After a mock neuroimaging session to ensure that the children moved less than 1 mm on average, the participants underwent fMRI while viewing images of faces showing happy, sad, fearful, and neutral expressions.

Previously, Dr. Gaffrey and colleagues showed in a study involving 11 preschoolers with depression in which this test was employed that greater severity of depression was associated with greater activity in the right amygdala, especially with regard to the viewing of sad images, but that study lacked a comparison group ( J Affect Disord 2011;129:464-370).

In the new study, regardless of the type of facial expression viewed, depressed children reportedly experienced a significantly higher elevation in activity in the right amygdala compared with the comparison group (P < .05).

After quantifying the imaging data, the investigators found a correlation with the parent-reported scores from the Emotion Regulation Checklist in the entire sample. Specifically, the higher the amygdala activity, the lower the scores were on the Emotion Regulation subscale and the higher the scores were on the Negativity subscale, Dr. Gaffrey said.

Table. Correlation of Emotion Regulation Checklist Scores and Right Amygdala Activity During Face Processing

Emotion Regulation Checklist Subscale r 95% Confidence Interval P-Value (1-tailed)
Emotion regulation (n = 53) -0.52 -0.29 to -0.69 .001
Negativity (n = 52) 0.42 0.17 - 0.63 .001

 

When the researchers analyzed the data by patient subgroup (depressed vs healthy), the relationship was no longer statistically significant. Dr. Gaffrey said that small subgroup sizes might explain the lack of significance or that possibly in depressed children, the increased amygdala activity is an exaggeration of a normal developmental response in the brain.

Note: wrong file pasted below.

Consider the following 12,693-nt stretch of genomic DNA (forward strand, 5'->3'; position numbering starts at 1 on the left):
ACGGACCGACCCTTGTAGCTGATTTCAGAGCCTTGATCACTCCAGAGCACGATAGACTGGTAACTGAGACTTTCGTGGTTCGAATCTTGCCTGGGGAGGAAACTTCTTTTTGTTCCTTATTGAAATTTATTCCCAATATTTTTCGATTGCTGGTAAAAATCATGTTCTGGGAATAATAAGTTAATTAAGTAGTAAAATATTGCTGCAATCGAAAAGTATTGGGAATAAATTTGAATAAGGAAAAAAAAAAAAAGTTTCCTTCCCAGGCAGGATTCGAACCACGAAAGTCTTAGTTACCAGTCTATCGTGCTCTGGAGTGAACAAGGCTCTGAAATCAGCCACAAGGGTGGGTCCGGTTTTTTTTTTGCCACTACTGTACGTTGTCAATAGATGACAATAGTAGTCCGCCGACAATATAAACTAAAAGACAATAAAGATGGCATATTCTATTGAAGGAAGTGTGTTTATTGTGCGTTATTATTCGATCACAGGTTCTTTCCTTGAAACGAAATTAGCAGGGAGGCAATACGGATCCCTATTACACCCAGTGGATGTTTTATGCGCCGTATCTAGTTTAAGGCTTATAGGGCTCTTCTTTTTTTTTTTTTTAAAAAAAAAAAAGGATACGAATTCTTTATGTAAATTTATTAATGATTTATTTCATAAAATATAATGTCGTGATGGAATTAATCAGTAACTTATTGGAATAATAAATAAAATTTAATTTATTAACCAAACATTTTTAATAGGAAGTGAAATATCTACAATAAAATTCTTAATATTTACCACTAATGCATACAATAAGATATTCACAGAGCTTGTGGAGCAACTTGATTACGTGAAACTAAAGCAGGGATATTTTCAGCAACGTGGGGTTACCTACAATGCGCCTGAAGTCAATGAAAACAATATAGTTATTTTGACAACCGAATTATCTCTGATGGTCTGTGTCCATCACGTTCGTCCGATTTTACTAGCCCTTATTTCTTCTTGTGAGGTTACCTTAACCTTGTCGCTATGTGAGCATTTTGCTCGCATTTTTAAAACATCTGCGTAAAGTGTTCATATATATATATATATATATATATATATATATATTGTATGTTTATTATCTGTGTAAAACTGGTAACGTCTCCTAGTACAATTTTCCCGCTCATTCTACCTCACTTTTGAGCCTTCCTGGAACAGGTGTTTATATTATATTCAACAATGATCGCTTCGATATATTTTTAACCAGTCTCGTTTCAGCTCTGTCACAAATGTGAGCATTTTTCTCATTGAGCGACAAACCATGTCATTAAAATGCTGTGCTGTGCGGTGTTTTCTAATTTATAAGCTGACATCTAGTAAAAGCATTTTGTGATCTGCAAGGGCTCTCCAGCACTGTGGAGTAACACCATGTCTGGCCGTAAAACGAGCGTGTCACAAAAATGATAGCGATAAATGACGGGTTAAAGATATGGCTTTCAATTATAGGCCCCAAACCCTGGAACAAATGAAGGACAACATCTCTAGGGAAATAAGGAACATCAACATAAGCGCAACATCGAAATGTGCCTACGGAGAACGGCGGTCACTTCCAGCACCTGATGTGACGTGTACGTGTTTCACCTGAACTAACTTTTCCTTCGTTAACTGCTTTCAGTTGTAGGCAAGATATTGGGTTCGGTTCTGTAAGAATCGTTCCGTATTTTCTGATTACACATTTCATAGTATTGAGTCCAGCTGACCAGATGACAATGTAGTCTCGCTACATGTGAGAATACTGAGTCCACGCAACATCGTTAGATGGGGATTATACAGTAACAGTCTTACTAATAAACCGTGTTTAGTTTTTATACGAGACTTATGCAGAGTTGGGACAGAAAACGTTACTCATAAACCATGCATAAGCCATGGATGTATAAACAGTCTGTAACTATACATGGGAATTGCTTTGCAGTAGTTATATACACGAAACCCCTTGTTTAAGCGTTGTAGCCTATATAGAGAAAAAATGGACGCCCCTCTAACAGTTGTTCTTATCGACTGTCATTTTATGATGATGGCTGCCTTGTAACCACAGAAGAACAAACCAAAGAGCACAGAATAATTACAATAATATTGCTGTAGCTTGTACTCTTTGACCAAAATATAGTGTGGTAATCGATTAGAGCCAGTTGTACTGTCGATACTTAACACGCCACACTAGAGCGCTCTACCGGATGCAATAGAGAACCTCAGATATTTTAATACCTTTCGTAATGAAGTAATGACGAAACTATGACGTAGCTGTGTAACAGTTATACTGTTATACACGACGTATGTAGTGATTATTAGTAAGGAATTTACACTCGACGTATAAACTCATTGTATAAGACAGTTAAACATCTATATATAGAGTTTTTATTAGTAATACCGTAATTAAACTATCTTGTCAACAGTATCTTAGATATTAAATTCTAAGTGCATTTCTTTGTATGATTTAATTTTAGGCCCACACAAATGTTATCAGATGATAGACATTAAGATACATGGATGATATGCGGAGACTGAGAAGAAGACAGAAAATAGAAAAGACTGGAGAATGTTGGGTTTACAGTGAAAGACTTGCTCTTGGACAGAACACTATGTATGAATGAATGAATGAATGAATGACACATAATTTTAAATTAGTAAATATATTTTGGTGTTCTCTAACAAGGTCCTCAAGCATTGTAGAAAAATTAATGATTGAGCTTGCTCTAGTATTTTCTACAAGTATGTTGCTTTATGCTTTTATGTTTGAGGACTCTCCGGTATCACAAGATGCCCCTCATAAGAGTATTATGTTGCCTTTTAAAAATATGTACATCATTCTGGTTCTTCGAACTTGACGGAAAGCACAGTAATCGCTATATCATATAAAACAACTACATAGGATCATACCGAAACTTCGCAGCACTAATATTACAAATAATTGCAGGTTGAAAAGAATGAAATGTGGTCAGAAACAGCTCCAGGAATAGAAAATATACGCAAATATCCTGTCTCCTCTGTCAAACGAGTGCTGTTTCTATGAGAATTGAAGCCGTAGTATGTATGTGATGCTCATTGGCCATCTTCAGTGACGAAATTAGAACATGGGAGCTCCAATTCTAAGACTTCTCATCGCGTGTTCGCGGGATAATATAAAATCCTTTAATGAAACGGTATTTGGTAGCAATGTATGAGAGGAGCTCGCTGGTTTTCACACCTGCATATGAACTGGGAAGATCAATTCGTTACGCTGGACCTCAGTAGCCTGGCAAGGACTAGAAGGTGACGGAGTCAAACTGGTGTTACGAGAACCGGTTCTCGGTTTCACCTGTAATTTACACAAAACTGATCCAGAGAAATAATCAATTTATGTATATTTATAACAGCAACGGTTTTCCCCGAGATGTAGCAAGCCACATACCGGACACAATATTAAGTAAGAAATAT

Marker of Lifelong Depression?

"We believe this study demonstrates that there are differences in the brains of these very young children and that they may mark the beginnings of a lifelong problem [with depression]," Dr. Gaffrey said in a statement.

It is unclear whether the changes in the brain are a precursor or a consequence of very early childhood depression, he noted.

Although it is too early to say that disrupted brain activity can help in the accurate diagnosis of depression in young children, Dr. Gaffrey said in an interview, "If we can identify the regions of the brain that are affected by depression, it may give us an indication of what we need to focus on therapeutically or preventively."

He stressed that the researchers are not suggesting that antidepressant medications be prescribed for preschoolers. Interventions being tested in preschool-aged children at Washington University include therapy that helps parents practice different ways of parenting to help their child gain coping skills, Dr. Gaffrey and Dr. Misch said.

Dr. Misch said that a larger study is needed to confirm the new study findings, but that their findings give more insight into the dysregulation of brain activity that occurs in depression.

"Increasing evidence shows the same changes happen in the brain of depressed people whether the person is 50, 15, or 5 years old," she added.

This study was funded by the National Institute of Mental Health, Bethesda, Maryland; the Klingenstein Third Generation Foundation, New York City; and the CHADS (Communities Healing Adolescent Depression and Suicide) Coalition, St. Louis, Missouri. Dr. Gaffrey and Dr. Misch have reported no relevant financial relationships. Dr. Misch has disclosed that study coauthor Dr. Luby is a mentor.

J Am Acad Child Adolesc Psychiatry. 2013;52:737-745. Abstract